Glossary of Yorkshirism
Clothead – stupid person
Words in Time and Place: Exploring Language Through the Historical Thesaurus of the Oxford English Dictionary
clot - A middle-class colloquialism for 'fool', but also found widely in dialects of northern England and Scotland in such forms as clothead and cloit, as well as in earlier 'blockhead' expressions as clotpoll (1609). It is often no more than a mild or friendly term of abuse, frequently with a nuance of clumsiness, as in the expression 'clumsy clot!'
Looking at clotpoll/clodpole:
clod + pole (“head”)
and further clod
From Middle English clod, a late by-form of clot, from Proto-West Germanic *klott (“mass, ball, clump”). Compare clot and cloud; cognate to Dutch klodde (“rag”) and kloot (“clod”).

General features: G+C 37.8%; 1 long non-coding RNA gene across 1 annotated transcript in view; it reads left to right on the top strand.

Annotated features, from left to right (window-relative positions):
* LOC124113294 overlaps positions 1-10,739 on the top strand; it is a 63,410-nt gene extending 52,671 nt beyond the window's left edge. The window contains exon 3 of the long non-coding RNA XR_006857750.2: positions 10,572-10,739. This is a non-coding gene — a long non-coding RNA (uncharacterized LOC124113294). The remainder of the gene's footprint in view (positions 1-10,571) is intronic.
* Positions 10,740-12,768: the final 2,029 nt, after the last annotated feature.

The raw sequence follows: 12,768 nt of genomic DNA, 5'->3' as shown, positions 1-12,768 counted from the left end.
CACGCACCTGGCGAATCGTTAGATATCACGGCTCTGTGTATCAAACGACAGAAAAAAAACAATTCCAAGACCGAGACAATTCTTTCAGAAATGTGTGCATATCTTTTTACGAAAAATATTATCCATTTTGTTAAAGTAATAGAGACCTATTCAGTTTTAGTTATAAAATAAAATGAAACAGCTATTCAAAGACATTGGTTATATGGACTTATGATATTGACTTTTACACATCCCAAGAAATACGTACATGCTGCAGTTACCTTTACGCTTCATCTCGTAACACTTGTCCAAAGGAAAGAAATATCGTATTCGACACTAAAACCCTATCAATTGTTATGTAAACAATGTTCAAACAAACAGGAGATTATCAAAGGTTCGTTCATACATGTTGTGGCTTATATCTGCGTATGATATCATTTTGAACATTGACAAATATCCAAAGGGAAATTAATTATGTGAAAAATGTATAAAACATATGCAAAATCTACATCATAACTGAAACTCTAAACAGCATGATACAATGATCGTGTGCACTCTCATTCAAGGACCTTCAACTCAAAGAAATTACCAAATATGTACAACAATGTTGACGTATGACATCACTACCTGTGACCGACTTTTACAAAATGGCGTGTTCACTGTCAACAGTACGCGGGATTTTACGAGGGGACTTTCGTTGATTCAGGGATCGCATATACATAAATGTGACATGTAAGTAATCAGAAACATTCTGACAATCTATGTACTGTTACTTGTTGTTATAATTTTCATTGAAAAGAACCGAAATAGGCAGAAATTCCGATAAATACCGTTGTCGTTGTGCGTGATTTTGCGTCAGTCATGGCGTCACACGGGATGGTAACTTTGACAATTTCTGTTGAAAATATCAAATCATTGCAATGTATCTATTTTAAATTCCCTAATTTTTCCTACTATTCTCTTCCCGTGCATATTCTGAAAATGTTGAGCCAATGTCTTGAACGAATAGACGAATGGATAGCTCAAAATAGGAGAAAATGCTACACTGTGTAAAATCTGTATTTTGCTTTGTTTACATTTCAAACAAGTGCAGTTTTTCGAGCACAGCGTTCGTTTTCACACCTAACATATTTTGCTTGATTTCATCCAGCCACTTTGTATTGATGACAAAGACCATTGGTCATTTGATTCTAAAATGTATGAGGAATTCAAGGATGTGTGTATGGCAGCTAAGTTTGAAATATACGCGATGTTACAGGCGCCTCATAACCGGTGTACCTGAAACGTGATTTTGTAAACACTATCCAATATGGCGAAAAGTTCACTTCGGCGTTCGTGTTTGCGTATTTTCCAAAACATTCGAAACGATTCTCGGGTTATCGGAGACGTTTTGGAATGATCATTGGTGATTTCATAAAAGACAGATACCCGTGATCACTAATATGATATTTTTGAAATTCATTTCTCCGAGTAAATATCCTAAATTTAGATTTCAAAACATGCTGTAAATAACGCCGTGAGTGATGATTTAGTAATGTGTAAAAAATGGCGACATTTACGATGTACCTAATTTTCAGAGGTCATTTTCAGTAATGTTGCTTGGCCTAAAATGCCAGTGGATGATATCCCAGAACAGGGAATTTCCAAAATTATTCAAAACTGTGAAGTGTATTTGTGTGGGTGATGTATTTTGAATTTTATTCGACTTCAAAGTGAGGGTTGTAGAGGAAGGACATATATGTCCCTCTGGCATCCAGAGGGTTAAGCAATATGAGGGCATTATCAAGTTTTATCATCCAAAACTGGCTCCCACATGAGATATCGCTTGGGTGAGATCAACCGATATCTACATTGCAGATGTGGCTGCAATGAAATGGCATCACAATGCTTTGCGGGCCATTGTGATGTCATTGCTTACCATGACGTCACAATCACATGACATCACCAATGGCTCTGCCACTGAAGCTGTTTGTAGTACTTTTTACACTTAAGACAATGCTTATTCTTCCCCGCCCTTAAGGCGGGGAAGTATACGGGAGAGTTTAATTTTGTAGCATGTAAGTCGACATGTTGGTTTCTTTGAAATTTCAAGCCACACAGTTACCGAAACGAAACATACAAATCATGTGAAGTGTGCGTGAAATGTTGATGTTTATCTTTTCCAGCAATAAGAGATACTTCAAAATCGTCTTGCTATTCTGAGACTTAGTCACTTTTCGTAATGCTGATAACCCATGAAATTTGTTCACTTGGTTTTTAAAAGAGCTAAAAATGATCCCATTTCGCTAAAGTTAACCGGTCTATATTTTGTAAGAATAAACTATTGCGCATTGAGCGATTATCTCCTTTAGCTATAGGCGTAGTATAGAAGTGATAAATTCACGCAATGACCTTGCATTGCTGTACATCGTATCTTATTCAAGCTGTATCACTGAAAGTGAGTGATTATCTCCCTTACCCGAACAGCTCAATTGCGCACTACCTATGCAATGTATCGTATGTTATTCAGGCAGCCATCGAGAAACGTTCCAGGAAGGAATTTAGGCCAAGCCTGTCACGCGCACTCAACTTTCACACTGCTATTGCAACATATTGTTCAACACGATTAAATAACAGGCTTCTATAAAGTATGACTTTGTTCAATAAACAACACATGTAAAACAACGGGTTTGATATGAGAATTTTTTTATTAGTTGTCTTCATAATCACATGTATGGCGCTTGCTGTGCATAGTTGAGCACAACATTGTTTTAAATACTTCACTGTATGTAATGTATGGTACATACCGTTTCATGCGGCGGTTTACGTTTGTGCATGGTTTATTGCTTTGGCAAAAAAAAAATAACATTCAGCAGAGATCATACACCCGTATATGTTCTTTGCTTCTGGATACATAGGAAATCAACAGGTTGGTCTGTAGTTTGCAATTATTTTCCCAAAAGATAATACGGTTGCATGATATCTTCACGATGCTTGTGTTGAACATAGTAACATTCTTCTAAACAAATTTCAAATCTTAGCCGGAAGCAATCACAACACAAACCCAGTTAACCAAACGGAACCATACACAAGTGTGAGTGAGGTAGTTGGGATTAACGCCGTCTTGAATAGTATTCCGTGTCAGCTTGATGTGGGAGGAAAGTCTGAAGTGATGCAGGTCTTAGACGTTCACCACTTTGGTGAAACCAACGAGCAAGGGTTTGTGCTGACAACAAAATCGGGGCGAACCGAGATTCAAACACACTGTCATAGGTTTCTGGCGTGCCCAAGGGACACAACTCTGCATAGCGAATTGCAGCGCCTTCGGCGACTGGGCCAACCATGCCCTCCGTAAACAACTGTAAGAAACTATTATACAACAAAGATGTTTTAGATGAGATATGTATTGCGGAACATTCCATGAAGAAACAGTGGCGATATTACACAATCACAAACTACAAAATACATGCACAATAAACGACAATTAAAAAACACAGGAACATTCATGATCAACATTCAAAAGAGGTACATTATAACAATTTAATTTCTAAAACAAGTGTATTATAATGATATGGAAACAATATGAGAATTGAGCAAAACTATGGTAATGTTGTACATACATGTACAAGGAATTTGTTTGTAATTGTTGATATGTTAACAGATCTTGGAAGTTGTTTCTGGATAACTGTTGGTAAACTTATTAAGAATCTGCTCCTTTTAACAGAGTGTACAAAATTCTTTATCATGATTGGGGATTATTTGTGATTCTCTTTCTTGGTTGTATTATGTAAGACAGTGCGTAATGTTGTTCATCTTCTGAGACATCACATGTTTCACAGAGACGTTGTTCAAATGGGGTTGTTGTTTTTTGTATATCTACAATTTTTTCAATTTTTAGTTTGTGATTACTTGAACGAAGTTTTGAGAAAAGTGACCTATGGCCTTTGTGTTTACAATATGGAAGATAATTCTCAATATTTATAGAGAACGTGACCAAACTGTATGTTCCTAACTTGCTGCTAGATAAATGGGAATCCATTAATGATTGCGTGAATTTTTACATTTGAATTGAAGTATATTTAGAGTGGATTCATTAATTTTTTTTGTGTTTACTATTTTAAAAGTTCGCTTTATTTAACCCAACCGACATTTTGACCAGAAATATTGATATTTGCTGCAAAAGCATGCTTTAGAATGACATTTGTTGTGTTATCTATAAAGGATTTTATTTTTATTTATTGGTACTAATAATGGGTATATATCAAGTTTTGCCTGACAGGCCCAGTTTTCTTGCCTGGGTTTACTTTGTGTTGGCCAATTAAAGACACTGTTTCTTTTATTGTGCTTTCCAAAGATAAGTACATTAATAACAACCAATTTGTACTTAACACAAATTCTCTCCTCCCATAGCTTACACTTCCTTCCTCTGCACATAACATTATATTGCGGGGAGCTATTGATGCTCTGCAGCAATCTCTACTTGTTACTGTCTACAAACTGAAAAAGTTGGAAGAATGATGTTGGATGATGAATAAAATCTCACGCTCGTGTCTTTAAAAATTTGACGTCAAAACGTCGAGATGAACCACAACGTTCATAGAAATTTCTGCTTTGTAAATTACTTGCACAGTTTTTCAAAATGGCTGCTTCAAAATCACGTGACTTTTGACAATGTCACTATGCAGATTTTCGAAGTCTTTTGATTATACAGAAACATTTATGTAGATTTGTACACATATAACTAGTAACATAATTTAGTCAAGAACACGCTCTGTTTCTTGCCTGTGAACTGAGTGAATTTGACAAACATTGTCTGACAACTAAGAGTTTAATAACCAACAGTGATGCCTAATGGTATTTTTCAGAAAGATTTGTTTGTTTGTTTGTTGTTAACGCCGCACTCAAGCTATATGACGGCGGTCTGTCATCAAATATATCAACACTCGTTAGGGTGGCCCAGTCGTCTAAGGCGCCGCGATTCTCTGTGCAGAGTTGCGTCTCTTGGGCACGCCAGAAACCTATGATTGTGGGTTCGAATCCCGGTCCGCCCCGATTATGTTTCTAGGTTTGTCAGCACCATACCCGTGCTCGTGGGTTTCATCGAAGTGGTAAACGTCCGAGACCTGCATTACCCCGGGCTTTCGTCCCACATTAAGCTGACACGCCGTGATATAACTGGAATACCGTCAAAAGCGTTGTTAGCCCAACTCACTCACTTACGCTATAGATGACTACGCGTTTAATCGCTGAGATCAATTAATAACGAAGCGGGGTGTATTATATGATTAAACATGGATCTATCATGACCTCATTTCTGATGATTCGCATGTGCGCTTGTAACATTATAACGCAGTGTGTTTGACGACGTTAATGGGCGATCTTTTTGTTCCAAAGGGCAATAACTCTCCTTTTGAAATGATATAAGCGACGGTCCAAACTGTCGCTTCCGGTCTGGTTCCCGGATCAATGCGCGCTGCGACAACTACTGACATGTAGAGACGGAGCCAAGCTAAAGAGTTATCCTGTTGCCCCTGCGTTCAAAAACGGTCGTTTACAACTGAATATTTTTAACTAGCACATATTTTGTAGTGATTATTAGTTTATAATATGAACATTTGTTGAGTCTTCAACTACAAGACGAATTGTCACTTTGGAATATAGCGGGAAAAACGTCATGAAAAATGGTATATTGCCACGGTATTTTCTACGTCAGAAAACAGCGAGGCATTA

Laughing Boy: The engrossing Yorkshire crime series
"What do you want?" Dave asked, one leg out of the door. "Um, so something fast." "Gazelle?" "No, clothead! Cheese, salad, whatever. Something that's ready made."
I figure this must be deliberate humor; nobody could be that much of a clothead, so I smiled non-committally.
A Son of Hagar, by Sir Hall Caine
"He's allus stopping short too soon," said Gubblum. "My missis, she said
to me last back end, 'Gubblum,' she said, 'dusta mind as it's allus
summer when the cuckoo is in the garden?' 'That's what is is,' I said.
'Well,' she said, 'dusta not think it wad allus be summer if the cuckoo
could allus be kept here?' 'Maybe so,' I says; 'but easier said nor
done.' 'Shaf on you for a clothead!' says she; 'nowt so simple. When you
get the cuckoo into the garden, build a wall round and keep it in.' And
that's what I did; and I built it middling high, too, but it warn't high
enough, for, wad ye think it, one day I saw the cuckoo setting off, and
it just skimmed the top of that wall by a bare inch. Now, if I'd no'but
put another stone--"